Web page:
GAME: Learn Japanese To Survive! Katakana War
Genre: RPG, Educational
Steam Achievements: Yes
Steam Cards: Yes
Equipment Necessary: A notebook, a pen, and some good old discipline and dedication
In video-games you often put in hundreds to thousands of hours learning about games to beat that next boss, or reach that rank you want. What if you played a video game that teaches you a real-life applicable skill? Learn Japanese To Survive! Katakana War teaches you about the Katakana component of the Japanese writing system. You play through a game in which you use the knowledge of this language to defeat opponents. I bought this game and grabbed some index cards and a pen getting ready to add the foundations of a new language to my repertoire.
ARTICLE SERIES: GAMES THAT TEACH ENTRY002 08312018 KATAKANA
What Does This Game Teach You?Japanese has three main components of it's writing system. These are hiragana, katakana and kanji
Hiragana: Is a series of characters that represent syllables. Hiragana is used for Japanese words
Katakana: Is a series of characters that represent syllables. Katakana is used for words from other languages or onomatopoeia's.
Kanji: Is a series of characters that represent whole words. For example a Kanji character can words like water, sun or courage.
There are three games in this series that teaches each of the three subsets of Japanese characters. This game teaches Katakana. Typically Hiragana is best for beginners however you do not need to play the games in order.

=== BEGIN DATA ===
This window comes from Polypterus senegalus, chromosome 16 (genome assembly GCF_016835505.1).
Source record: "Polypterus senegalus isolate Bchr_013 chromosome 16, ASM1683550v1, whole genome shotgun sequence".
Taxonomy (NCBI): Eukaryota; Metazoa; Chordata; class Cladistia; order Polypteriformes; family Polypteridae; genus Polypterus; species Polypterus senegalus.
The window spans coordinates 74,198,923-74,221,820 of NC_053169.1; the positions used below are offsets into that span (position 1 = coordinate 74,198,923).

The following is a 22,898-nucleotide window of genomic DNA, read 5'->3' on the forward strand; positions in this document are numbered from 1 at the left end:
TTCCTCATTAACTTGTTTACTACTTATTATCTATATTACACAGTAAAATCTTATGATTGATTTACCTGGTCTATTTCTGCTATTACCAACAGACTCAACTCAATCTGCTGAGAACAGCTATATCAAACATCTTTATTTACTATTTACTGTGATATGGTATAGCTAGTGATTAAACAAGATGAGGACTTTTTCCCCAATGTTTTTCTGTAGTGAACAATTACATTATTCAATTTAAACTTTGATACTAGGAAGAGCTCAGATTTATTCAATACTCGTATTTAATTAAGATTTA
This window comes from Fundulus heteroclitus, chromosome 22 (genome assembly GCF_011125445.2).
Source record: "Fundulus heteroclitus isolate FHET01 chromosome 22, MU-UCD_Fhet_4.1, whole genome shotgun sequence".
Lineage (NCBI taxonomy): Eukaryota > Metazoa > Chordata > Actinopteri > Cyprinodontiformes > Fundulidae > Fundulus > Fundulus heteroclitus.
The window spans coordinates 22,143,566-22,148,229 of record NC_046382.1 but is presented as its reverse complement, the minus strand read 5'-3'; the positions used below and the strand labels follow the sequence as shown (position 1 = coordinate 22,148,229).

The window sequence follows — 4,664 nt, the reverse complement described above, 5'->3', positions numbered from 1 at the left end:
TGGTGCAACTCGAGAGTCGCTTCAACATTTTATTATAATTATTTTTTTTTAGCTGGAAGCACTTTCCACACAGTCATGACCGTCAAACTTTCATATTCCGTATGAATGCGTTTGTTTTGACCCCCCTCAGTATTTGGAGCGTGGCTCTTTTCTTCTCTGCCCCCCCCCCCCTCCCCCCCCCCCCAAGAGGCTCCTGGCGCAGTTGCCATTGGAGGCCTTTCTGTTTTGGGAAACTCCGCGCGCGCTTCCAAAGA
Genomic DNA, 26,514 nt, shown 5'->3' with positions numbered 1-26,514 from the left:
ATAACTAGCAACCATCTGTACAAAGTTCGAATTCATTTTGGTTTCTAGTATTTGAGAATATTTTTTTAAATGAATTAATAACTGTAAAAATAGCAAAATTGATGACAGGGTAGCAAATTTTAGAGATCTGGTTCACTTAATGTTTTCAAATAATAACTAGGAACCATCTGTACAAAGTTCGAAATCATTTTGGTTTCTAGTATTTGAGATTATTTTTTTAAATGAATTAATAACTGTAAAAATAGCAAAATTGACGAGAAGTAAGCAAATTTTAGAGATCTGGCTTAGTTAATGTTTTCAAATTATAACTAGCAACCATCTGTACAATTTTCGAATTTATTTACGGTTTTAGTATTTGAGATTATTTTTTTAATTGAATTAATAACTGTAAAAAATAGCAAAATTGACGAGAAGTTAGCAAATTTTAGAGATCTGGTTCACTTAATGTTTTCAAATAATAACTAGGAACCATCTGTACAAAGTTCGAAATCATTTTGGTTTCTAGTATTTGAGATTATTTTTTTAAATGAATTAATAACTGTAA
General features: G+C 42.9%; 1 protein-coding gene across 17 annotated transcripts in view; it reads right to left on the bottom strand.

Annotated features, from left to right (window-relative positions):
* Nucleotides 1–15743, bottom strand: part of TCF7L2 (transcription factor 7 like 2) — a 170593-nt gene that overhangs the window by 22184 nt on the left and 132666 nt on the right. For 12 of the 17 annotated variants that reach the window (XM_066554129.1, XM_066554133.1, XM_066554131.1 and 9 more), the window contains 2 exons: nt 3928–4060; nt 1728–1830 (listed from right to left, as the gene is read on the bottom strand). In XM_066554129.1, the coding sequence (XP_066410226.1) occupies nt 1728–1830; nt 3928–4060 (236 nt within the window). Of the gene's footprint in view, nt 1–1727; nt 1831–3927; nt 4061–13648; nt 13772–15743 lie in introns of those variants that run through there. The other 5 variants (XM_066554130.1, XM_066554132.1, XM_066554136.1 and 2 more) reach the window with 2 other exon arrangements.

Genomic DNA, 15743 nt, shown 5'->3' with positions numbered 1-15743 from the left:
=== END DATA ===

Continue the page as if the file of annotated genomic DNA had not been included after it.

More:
Now that, that's out of the way let's get started!
Learn Japanese To Survive! Katakana War
The premise of the story is that you are a foreigner traveling to Japan without any knowledge of the language. You meet a series of characters that traveled to Japan for their own reasons. Owen is a surfer who came to Japan for a competition, Tia is a volleyball player who joined a Japanese team, and Charlotte is a poet who has come for inspiration. And your character is probably a generic transfer student.
As you explore the town you hear strange sounds. Odd monsters in the form of these odd foreign symbols begin attacking. Luckily a young man comes along and attacks the symbol with a bow and shouts at the same time. The man reveals himself to be Daisuke an English teacher in Japan. If you call the name of a monster as you attack it you can vanquish it. Daisuke starts to teach you and those around you about Katakana. With your new knowledge you can explore areas and take out the monsters. As you take more lessons you are able to access new areas and help the locals.
In your lessons you are taught how to draw the symbol, the name of it, and then the phonetic pronunciation.
Typically you learn 5 characters per lesson with the Dakuten modifier versions of each.
For example in this lesson you learn about the ka series.
Ka, Ki, Ku, Ke Ko
You go through each character and learn what it is called, the pronunciation, and how to write it.
For more effective learning you should be writing notes.
Once you go through these letters you are shown what happens when you are a symbol called a Dakuten.